Three common workout mistakes you probably don't know you're making

Have you really lived if you don't look back on your past and think, "Man, I was stupid back then"?

I signed up for my first gym membership as a scrawny 19-year-old with zero athletic ability, and some of the things I did back in those early years make me blush — not even counting the daggy kit I wore back in the days before activewear was a thing.

Bad form + too much weight

Just about everyone at the gym wants to heft the heaviest weights he can to prove his strength and fitness. (I say "he" because we men are especially guilty of this mistake, though women aren't immune.)

For literal years I loaded plates onto my bench press, blissfully unaware there's more nuance to that exercise than just hefting a heavy barbell up and down. End result: a shoulder injury that took 18 months to rehabilitate and still dogs me today.

The fix: First, forget anything you've been told about how you "should" be able to press double your bodyweight, or whatever. Lift the weight you can lift safely. Good form is more important than weight.

Next, recruit a personal trainer. You'll know you've found a good one one if they push you way beyond your comfort zone, not just sleepwalk you through a cookie-cutter training program. Or, join a boutique-style gym where you'll get more one-on-one attention from a coach.

You don't have to see your PT every week, because that gets expensive. But if you're serious about the gym, invest in a few sessions to nail fundamental moves including the squat, deadlift and bench press.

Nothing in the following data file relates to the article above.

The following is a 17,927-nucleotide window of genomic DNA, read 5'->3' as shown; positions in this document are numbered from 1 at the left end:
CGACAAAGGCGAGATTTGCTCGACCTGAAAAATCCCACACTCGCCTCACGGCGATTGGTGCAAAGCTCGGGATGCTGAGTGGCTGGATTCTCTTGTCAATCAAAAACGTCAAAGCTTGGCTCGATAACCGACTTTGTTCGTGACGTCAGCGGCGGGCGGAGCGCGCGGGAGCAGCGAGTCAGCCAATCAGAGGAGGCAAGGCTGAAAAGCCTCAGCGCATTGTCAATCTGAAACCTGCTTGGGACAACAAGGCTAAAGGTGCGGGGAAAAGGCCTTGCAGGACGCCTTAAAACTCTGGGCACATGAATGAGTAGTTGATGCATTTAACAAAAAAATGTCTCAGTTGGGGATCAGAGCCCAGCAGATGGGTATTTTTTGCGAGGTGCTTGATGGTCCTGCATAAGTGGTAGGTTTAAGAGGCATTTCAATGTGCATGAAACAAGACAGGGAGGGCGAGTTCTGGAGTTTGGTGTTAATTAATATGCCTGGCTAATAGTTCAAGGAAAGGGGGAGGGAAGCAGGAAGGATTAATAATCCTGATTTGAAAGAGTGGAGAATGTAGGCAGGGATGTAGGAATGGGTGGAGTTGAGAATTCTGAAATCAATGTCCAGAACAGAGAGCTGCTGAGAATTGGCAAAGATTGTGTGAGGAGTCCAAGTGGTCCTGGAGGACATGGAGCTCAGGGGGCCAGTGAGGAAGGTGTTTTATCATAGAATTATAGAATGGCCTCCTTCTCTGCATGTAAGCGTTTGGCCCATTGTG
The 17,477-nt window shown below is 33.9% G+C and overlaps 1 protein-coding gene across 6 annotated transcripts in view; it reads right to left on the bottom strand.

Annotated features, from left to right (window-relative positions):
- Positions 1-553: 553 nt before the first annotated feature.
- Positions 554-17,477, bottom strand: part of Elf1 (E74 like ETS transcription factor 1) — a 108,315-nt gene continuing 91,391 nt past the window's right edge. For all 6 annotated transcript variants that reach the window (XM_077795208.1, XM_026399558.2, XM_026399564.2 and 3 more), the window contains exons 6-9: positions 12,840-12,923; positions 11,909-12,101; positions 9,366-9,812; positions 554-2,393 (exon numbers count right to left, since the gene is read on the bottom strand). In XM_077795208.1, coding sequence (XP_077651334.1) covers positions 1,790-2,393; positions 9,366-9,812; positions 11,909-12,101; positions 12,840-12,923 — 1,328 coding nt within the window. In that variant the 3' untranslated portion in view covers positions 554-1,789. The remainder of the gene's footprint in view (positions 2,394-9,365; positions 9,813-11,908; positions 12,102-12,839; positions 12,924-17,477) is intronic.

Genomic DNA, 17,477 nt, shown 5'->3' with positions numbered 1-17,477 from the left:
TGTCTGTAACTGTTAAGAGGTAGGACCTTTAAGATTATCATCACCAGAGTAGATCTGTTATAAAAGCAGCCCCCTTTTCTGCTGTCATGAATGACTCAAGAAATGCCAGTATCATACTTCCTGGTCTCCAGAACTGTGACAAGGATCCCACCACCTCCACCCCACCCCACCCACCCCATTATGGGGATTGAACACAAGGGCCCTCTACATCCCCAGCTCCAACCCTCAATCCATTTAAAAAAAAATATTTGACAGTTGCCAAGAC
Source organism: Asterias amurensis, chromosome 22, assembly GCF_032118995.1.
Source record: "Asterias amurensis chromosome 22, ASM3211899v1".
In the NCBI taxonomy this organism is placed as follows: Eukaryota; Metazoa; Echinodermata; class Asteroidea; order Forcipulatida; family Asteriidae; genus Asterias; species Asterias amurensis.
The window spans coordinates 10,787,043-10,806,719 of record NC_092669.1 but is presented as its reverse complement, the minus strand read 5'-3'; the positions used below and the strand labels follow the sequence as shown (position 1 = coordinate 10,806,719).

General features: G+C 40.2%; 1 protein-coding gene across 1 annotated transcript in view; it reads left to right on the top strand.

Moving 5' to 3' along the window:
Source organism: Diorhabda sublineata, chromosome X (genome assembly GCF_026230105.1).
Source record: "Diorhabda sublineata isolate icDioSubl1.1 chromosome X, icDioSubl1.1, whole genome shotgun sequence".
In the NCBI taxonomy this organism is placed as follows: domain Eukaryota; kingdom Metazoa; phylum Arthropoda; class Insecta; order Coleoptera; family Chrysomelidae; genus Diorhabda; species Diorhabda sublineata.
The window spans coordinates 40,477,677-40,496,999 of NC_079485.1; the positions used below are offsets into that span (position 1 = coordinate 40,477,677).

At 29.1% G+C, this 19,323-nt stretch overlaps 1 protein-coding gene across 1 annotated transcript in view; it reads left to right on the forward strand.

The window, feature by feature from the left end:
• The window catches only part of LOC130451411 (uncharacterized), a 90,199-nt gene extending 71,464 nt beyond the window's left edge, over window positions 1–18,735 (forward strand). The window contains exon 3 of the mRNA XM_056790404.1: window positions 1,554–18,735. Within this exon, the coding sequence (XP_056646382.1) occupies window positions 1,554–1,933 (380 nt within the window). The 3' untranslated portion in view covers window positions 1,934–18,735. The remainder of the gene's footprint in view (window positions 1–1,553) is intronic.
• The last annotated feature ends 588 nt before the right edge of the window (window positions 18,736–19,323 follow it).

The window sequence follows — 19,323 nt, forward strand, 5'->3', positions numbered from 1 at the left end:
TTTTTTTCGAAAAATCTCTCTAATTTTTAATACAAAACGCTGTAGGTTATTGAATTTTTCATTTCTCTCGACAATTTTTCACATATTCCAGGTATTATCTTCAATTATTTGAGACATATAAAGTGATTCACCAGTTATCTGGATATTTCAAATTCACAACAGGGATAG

More workouts = more gains

If working out three days a week is good, reasoned 20-something Sam, then working out seven days a week must be even better!

That spiralled into me feeling plagued by guilt on the days I couldn't get to the gym, forced out of action by my aching and exhausted body.


The fix: Make time for recovery. More training is not always better. Your body grows when it's recovering — especially when you're sleeping, so aim for the full eight hours a night. I still exercise most days of the week, but my training program is a bit better planned to give my muscles and joints some time off.

More protein = more gains

Same faulty logic. Protein helps build muscle, so I figured I'd rapidly get huge if I forced myself to eat hunks of chicken breast and tuna then wash them down with a few protein shakes a day.

Honestly, this is the fitness mistake that makes me cringe the most (sorry for inhaling fragrant tuna at my desk next to you, former co-workers), and the one I spend the most time talking fitness newcomers out of.

Yes, protein is a building block of muscle — but your body can only use so much of it. The excess ends up flushed down the toilet.

The fix: No need to count how many grams of protein you're consuming. Instead aim to eat whole, nutritious foods with moderate amounts of protein at every meal — especially at breakfast, the meal most likely to be lacking in protein. (Go for an egg with avo on wholegrain toast, or Greek yoghurt with oats, fruit and a handful of nuts.)

And protein shakes don't count as real food. They're back-ups for when you can't eat a proper meal in the hour or so after exercise. One shake per day, max.

According to Sam Downing, the secret to wellbeing is just to keep it simple. A qualified personal trainer, fitness instructor and nutrition coach, Sam is also a writer focusing on everyday health.

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